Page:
10 Inspirational Projects From the Last 10 Years

Deer in Richmond Park. Luke Massey

Article by Moreira Filho – We collectively look at the past 10 years and highlight 10 inspirational projects that have become icons of landscape architecture. We stepped out and took a look at the last 10 years of projects and separated out the very best and most awesome ones from each year to show you so that you can learn how to be an awesome landscape architect with these inspirational designs. Check them out. Learn more about any of these awesome projects by clicking on any of the images or headlines.

Inspirational Projects From the Last 10 Years

2015 – Know how to Link Work and Free Time with Navy Yard Central in Philadelphia

This project preserves the historical aspects of its surroundings and provides sustainability. Located inside a growing industrial and business part of the city, its design provides the idea of engines working, creating a work-place environment as a result and some places where workers can take a rest.

Inspirational Projects

Philadelphia Navy Yards – Central Green. Credit: © Halkin Mason Photography

2014 – Want to Prove how Landscape Architecture can be Really Important for the World? National Arboretum in Canberra, Australia Teaches you how

In addition to being the recipient of 2014 World Architecture Festival’s Landscape of Year Award, it joins a gorgeous design of land with preservation and educational aspects. Sustainability integrated into design is the first factor that made this project a winner. Therefore, if you are looking for inspiration for your next project, surely this is our good tip; native and exotic species were separated into groups and put in the landscape as a big garden. WATCH >>> National Arboretum Canberra: World Landscape of the Year 2014

2013 – Are you Searching for Futuristic Inspiration? Take a Look at South-Marina Bay in Singapore

This project has as its highlight, vertical gardens full of tropical epiphytes, climbers and ferns positioned into 18 “Supertree” towers. They have a futuristic design that impresses the viewer with the sensation that we are on another planet. It takes up 54 hectares where horticultural gardens share space with different kinds of flowers and colored foliage. That’s why it deserved the 2013 Landscape Institute Fellows’ Award for Climate Change Adaptation.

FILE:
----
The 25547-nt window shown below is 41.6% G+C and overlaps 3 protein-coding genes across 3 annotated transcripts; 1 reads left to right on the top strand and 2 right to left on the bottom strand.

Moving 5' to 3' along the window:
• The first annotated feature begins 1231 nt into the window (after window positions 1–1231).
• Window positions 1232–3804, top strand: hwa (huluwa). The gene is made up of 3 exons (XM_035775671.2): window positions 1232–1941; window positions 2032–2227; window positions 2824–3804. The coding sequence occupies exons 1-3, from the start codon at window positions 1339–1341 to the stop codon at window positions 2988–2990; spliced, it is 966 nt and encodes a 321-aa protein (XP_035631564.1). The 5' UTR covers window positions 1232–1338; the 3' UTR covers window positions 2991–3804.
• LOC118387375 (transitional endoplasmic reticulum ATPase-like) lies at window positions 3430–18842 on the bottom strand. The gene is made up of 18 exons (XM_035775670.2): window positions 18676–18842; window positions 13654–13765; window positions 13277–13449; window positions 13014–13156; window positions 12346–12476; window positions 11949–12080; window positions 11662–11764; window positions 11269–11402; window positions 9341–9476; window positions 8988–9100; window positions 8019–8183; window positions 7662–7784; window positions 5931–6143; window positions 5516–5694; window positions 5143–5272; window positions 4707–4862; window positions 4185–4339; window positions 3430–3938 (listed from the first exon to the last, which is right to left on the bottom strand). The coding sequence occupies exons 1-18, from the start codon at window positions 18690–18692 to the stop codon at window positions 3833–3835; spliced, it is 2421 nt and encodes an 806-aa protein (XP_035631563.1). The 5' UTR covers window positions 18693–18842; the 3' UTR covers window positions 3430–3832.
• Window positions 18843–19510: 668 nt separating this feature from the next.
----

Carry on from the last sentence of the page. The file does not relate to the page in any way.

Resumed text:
Inspirational Projects

Supertree at Gardens by the Bay. Image courtesy of Grant Associates

2012 – Kyushu Sandyo University – Links Culture with Contemporary Design

Free walks make for a free creative mind. This project in Kyushu Sandyo Universiti in Japan, designed by DNA – Design Network + Associated – shows us how it is possible. It is divided into three spaces; The first is the Amphitheater, with its crackled and irregular lines reminding the traditional terraced rice fields. The second is a Central Plaza, an oval pergola with cloud-shaped benches and little stools share and mix up the place with shrubs, trees, flowers. In this scenario, you can walk freely because it doesn’t have any rules for walking marked on the ground by the design. Organic and geometric lines pass over the waterway harmonically and accessibly; free as our mind must be. And finally The North Street; a big path guided by camphor trees.

Inspirational Projects

Amphitheater at Kyushu Sangyo University. Image courtesy of DESIGN NETWORK +ASSOCIATES

2011 – Learning how to Cause a Huge Unifying Sensation and Connect People with Darling Quarter Project

Created by ASPECT Studios on around 1.5 hectare in Sidney, it takes an innovative direction for this business part of the city, almost like a shopping mall – without roofs. How so? It is surrounded by two 6-star commercial buildings, a huge theater called Lendlease Darling Quarter Theatre, cafes, wine bars, restaurants and a large playground where children can play with water flowing like a small river through concrete stones. Everything was thought to make the connections between the city and people.

Inspirational Projects

Darling Harbour. Photo credit: Florian Groehn

2010 – Quarry, Gardens and Landscape Architecture, is it Possible? Sure it is and Quarry Gardens Project Shows us how

Anyplace can be intervened in even though it can be a subtle intervention. This old quarry within Chenshan Botanical Garden in the surroundings of Shanghai was completely transformed with subtlety by THUPDI and Tsinghua University project. It’s about a combination of stones of that place, CorTen steel and a light wooden pathway drawn with minimal intervention over the water in the mirror lake. Sometimes, intervention is totally mixed withoriginal land, bringing a wonderful and unused combination to the landscape. That’s why it got an ASLA Honor Award in 2012.